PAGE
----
Other Common Plumbing Problems for Texas Homeowners
Dripping faucets. Dripping faucets are usually caused by wear on one or more parts of the faucet. Since various faucet designs shut off water flow differently, a variety of components can cause the faucet drip.
Free-flowing toilets (water keeps running). A flapper or tank valve that does not seat properly after the toilet is flushed usually causes the toilet to free flow. Until the flapper or tank valve seats properly, all the water entering the tank flows directly into the toilet bowl. Sometimes simply jiggling the tank handle will reseat the flapper or tank ball, thus allowing the tank to refill and the toilet to stop running. If the problem recurs, the flapper or tank ball may be out of adjustment, or the chain from the handle may be too long. Another potential cause of a free-flowing toilet is a poorly adjusted refill mechanism.
Self-flushing toilets. Self-flushing toilets do not actually flush themselves; they simply refill themselves. If the flapper or tank valve does not properly cover the hole in the bottom of the tank after the toilet is flushed, water may slowly leak into the bowl. As water leaks into the bowl, the tank empties. Once the tank empties to a certain level, it refills automatically. The problem is usually corrected by cleaning or replacing the flapper or tank ball.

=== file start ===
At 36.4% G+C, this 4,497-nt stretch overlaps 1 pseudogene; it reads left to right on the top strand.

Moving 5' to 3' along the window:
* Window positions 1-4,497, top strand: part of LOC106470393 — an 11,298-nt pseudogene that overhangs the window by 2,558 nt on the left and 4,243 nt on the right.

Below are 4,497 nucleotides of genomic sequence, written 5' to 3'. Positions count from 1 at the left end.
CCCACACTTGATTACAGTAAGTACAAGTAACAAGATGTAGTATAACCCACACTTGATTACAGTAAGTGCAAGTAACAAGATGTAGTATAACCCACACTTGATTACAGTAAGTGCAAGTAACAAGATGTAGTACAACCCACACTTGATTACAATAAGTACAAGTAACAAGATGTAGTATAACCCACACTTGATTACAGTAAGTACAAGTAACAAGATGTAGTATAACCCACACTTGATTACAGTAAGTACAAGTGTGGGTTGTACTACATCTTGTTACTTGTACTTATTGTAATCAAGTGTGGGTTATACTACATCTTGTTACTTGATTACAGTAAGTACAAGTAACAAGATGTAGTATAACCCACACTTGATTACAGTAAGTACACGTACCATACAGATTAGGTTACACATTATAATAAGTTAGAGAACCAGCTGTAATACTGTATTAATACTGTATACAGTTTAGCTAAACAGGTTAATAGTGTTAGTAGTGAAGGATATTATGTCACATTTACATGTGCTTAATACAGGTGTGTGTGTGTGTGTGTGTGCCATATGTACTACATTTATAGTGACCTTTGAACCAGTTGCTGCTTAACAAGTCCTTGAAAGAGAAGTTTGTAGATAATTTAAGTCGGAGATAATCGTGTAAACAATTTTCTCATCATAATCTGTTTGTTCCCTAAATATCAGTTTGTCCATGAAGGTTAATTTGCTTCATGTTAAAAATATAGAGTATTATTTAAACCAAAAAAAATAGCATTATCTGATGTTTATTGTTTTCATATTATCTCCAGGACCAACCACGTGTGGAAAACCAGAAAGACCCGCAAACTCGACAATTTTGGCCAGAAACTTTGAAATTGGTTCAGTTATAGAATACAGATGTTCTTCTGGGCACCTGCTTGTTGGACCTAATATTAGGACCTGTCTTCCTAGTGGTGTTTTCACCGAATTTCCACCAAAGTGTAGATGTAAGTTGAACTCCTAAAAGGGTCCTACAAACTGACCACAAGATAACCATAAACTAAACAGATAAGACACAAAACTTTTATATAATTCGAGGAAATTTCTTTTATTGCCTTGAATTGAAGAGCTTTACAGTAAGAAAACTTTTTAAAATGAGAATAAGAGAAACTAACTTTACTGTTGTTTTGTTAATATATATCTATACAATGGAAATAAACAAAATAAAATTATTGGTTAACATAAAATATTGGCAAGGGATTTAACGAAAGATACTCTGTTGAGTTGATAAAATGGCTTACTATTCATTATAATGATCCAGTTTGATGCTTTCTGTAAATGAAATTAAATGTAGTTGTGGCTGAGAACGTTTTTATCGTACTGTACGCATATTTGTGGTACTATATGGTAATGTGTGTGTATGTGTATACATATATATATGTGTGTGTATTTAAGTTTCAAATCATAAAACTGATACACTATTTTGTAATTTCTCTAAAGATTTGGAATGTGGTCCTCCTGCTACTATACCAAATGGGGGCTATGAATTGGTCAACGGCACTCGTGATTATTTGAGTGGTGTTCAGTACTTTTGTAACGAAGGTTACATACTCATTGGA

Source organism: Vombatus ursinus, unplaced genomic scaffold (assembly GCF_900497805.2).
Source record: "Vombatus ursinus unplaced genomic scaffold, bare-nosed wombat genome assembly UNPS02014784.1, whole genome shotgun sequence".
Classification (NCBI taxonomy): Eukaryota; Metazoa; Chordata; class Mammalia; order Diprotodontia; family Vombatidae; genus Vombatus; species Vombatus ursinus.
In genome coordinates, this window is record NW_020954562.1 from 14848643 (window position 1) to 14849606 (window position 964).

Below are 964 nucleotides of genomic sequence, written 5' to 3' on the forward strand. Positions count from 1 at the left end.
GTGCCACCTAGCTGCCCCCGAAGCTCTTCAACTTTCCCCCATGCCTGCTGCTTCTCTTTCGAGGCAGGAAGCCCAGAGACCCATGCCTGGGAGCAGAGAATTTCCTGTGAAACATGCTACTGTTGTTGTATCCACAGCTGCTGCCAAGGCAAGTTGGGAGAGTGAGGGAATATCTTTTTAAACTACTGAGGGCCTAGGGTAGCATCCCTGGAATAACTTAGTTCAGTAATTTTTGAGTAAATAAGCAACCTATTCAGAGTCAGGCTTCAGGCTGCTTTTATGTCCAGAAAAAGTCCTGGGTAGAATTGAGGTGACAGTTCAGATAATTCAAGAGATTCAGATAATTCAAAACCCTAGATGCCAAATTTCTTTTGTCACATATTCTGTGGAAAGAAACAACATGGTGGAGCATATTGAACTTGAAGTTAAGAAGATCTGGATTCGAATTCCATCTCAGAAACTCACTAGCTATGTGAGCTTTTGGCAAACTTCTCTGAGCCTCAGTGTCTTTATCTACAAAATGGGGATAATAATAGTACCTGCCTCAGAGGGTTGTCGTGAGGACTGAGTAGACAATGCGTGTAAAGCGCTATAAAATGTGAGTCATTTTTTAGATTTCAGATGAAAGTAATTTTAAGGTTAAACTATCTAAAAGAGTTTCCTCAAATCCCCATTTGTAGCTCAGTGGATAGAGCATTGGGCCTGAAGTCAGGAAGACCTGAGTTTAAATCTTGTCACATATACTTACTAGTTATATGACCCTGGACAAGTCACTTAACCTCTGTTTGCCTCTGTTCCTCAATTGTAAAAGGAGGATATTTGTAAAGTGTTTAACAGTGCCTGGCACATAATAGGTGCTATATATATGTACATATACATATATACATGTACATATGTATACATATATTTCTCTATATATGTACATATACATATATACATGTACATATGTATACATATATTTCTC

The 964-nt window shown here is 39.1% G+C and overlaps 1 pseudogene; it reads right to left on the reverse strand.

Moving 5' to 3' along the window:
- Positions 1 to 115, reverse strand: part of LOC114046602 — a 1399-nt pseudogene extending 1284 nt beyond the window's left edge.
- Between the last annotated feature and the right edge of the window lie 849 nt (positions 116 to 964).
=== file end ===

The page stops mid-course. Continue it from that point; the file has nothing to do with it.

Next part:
Toilets that will not flush. A disconnected handle chain may be the cause of this problem. If the tank is full, make sure that the chain connecting the handle arm to the flapper or tank ball is properly connected. If not, reconnecting the chain to the handle arm is usually simple. However, it involves sticking your hand into the tank to retrieve the chain. If the tank is empty, it may be that no water is getting to the toilet from the supply line.
Water heaters. Because improperly installed water heaters can start fires, poison the air inside the home, or even explode, current building codes strictly specify water heater installation. Unfortunately, many of the codes were either not in place or were not followed when many of the water heaters in metroplex homes were installed. Additionally, some plumbers currently install replacement water heaters without fixing code violations—a practice that is both illegal and dangerous. Without seeing the current installation, one cannot accurately predict how much or how little work will be required to bring the installation to code. A quote that brings the installation to code may be more expensive than one that does not, but it also represents more valuable work. To protect your family, if you purchase an installed water heater from a less-reputable source, make sure you get the finished installation inspected by a city plumbing inspector.